Making a total of 20 tons each way, or a total of 40 tons per day.
2d. The number of passengers by wheeled vehicles, direct from Sacramento to Placer and Nevada counties, is estimated at 25 each way, or a total of 50 per day.
Freights by loaded teams direct from Sacramento, are found by actual count to equal 186 tons of out freight.
In order to confine the estimates within safe limits, outward freight is estimated at 180 tons, including local and Bear River freight.
5th. Return freights will consist principally of lumber and wood, and are estimated at 100 tons per day.
6th. Mails and Express are estimated at $15,000 per year.
Pass./day Pass./year From To Miles Fare Amount
10 3,130 Folsom Williams 5 $0.50 $1,565.00
10 3,130 Williams Folsom 5 $0.50 $1,565.00
80 25,040 Folsom Nevada Sta. 18 $1.50 $37,560.00
80 25,040 Nevada Sta. Folsom 18 $1.50 $37,560.00
Russville travel $2,000.00
180 56,340 Total Passenger Receipts $80,250.00
Tons/day Tons/yr. From To Miles Rate Amount
10 3,130 Local $1.50 $4,695.00
200 62,600 Folsom Nevada Sta. 18 $2.00 $125,200.00
Russville freight $2,000.00
100 31,300 Return freight $1.50 $49,950.00
310 97,030 Total Freight Receipts $177,845.00
Receipts from passengers…. $80,250.00
Receipts from freight…. $177,845.00
Receipts from Mails and Express…. $15,000
Total Receipts…. $273,095.00
Deduct all expenses…. $70,000
Leaves as net earnings ….. $203,095.00
Deduct interest on $600,000 of mortgage bond at 8 per cent…. $48,000
Deduct sinking fund to redeem mortgage bond…. $15,000
Leaves for dividends on stock…. $140,095.00
Or, about twenty-three per cent. per year on $600,000 of stock
The business of the Sacramento Valley Railroad has steadily increased from year to year, and while its operations afford some indication of the business of your road, its costs of operating and maintenance, furnish certain data, whereby to arrive at the expense of operating railroads in California.
Through the kindness of J.P. Robinson, Esq., Superintendent of the S.V.R.R., I am enabled to present a statement of the actual earnings of that Road for four years, with a statement of the cost of operating and maintaining the same, in detail, showing the proper amount chargeable to each department. This will be found of no little interest and value, as showing not only the comparative yearly earnings of the first road ever built here, but affording certain data whereby to estimate the cost of operating railroads in this State.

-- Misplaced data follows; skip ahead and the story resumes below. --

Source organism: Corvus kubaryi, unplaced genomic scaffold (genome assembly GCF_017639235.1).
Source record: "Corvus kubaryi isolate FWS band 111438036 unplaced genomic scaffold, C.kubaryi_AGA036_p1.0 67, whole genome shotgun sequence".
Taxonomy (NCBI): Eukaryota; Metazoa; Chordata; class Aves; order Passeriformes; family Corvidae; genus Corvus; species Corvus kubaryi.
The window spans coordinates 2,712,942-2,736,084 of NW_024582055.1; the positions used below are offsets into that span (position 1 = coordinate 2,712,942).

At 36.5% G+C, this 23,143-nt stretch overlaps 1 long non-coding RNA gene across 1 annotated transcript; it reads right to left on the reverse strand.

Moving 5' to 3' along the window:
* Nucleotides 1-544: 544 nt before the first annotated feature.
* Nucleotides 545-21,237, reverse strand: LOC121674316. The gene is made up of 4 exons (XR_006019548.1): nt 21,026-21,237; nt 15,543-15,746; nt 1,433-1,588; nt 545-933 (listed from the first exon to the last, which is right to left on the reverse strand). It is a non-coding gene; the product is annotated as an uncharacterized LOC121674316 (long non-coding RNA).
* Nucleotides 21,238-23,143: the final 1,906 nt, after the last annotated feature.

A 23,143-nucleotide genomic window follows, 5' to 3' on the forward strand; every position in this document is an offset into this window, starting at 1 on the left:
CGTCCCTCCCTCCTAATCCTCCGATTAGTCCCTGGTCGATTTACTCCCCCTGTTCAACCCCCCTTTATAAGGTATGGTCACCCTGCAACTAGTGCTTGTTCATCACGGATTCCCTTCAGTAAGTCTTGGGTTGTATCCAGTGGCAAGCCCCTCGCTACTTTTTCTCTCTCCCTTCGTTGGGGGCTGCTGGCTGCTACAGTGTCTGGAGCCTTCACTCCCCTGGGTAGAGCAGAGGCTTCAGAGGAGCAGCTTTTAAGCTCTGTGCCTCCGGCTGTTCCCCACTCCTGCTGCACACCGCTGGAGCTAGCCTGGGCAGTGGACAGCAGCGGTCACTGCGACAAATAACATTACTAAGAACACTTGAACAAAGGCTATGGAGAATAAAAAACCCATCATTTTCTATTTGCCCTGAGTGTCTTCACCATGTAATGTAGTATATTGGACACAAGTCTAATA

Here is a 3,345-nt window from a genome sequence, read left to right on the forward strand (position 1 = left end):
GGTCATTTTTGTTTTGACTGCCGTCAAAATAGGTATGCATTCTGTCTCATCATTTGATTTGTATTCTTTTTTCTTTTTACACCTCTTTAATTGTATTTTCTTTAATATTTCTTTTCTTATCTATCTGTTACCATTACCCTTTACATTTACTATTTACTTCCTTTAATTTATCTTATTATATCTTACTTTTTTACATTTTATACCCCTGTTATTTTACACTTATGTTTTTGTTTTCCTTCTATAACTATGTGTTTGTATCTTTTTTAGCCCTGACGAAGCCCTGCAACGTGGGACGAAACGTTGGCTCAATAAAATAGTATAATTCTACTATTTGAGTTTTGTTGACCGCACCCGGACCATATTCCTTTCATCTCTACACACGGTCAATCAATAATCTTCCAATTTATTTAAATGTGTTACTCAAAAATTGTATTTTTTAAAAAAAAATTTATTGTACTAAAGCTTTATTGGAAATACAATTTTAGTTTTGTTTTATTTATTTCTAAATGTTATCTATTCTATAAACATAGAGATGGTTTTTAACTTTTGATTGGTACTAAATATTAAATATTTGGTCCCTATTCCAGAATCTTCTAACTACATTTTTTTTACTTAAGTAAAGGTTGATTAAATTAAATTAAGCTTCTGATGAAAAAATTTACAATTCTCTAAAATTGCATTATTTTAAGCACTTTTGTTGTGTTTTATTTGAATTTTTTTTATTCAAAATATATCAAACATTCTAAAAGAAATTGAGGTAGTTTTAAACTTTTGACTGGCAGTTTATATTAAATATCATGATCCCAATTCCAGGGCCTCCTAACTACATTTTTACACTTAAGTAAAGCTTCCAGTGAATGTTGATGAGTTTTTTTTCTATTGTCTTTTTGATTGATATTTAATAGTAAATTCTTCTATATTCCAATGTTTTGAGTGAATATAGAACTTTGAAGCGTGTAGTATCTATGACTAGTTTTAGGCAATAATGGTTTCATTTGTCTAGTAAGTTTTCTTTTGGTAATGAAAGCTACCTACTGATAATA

It is, however, to be observed that the two Roads can be operated together, at an expense considerably less than the aggregate amount assigned to cover the expense of operating each separately. Should they therefore be run together under a satisfactory arrangement, the net earnings of your Road ought to be increased from $20,000 to $25,000 per year from this cause.
S.V.R.R. Office, August 15, 1859
T.D. Judah, Esq., Chief Engineer C.C. R.R.
Sir: Below you will please find a summary of Earnings and Expenses of the Sac. Val. R.R. for the first four years of its operation, viz:
Account 1856 1857 1858 1859
Earnings $173,434 $178,187 $190,436 $202,191
Expenses M&O $87,483 $87,464 $80,886 $91,074
Net Earnings $85,950 $90,723 $109,550 $111,117
Expenses in Detail.
1856 1857 1858 1859
Passenger Tran. $11,464 $10,726 $9,702 *
Freight Transport. $13,336 $18,169 $20,183 *
Office Expenses $998 $684 $1,006 *
Salaries $12,260 $13,927 $14,400 *
Legal Expenses $674 $1,794 $1,764 *
Taxes $5,999 $5,735 $3,379 *
Contingencies $875 *
Work Shop Account $53 *
Street crossings $498 $606 $146 *
Passenger Reclm. $24 $62 $467 *
Freight Reclama. $270 $277 $430 *
Depot Exp. Sac. $2,018 $1,590 $1,452 *
Depot Exp. Folsom $26 $351 $472 *
Engine Repair $20,885 $9,329 $5,958 *
$4,285 $5,178 $4,703 *
$868 $1,240 $1,871 *
Track Repair $20,885 $9,329 $6,052 *
Bridges, Culvert Repair $1,018 $621 *
Fuel Consumed $4,872 $7,753 $6,266 *
Oil Consumed $857 $526 $1,114 *
*I have taken the actual earnings and expenses for seven months, and for the balance of the year, of five months, have taken it from 1858, to make up the appregate (sic) for 1859.
J.P. Robinson, Superintendent.
From this statement it will be seen that every item of expense, including taxes, legal and office expenses, and repairs of every kind, are included in the statement of expenses, while its receipts have increased $12,000 per year for the past two years.
When it is considered that 186 tons of freight per day pass out of Sacramento, on wagons, destine for the counties your Road is intended to supply (none of which now goes over that Road), it will be readily seen that while your Road must perform a heavy freighting business, it will bring to their Road a new business, which must very nearly, if not quite, double its net revenue.
Very respectfully, Theodore D. Judah, Chief Engineer C.C.R.R.
1859 Letter to Theodore Judah on California Central RR Construction
CCRR Camp at Lost Creek, October 12th, 1859
J.D. Judah, Esq.
Dear Sir, We are now at work upon the last cut that has been cross sectioned or upon which the depth of cutting has been marked. After tomorrow we will have no work for our wheel barrow gangs, until the road shall have been further “laid out.” Can you send us an engineer by our team or otherwise. Truly much oblige, From very truly, Chenery, Binney, Houston, & Nagle
The California Central RR would get up and running in 1860. However, Judah’s work to pass the Pacific Railroad Act would ultimately derail the California Central. As the Central Pacific Railroad made its way to Auburn, it opened a more economical route from Sacramento to the mountain gold mining regions. As traffic fell on the California Central, the Central Pacific bought the line and dismantled the tracks in the late 1860s.
California Central Railroad: Folsom to Roseville History